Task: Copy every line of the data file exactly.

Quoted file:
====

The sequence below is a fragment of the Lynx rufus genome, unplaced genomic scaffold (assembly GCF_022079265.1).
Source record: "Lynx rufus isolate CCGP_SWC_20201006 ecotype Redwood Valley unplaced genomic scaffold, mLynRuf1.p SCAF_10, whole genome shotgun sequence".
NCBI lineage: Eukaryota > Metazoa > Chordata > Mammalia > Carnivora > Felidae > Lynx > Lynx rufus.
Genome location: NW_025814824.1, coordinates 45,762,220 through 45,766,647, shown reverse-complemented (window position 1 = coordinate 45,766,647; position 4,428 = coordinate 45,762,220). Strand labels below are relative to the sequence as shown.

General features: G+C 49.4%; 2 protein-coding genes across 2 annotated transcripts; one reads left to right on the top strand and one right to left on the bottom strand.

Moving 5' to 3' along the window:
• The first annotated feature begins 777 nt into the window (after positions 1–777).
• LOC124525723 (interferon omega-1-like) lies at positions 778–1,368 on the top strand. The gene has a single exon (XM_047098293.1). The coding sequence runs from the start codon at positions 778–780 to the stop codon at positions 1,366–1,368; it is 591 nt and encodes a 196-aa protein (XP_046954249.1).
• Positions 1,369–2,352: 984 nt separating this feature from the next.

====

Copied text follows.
The sequence below is a fragment of the Lynx rufus genome, unplaced genomic scaffold (assembly GCF_022079265.1).
Source record: "Lynx rufus isolate CCGP_SWC_20201006 ecotype Redwood Valley unplaced genomic scaffold, mLynRuf1.p SCAF_10, whole genome shotgun sequence".
NCBI lineage: Eukaryota > Metazoa > Chordata > Mammalia > Carnivora > Felidae > Lynx > Lynx rufus.
Genome location: NW_025814824.1, coordinates 45,762,220 through 45,766,647, shown reverse-complemented (window position 1 = coordinate 45,766,647; position 4,428 = coordinate 45,762,220). Strand labels below are relative to the sequence as shown.

General features: G+C 49.4%; 2 protein-coding genes across 2 annotated transcripts; one reads left to right on the top strand and one right to left on the bottom strand.

Moving 5' to 3' along the window:
• The first annotated feature begins 777 nt into the window (after positions 1–777).
• LOC124525723 (interferon omega-1-like) lies at positions 778–1,368 on the top strand. The gene has a single exon (XM_047098293.1). The coding sequence runs from the start codon at positions 778–780 to the stop codon at positions 1,366–1,368; it is 591 nt and encodes a 196-aa protein (XP_046954249.1).
• Positions 1,369–2,352: 984 nt separating this feature from the next.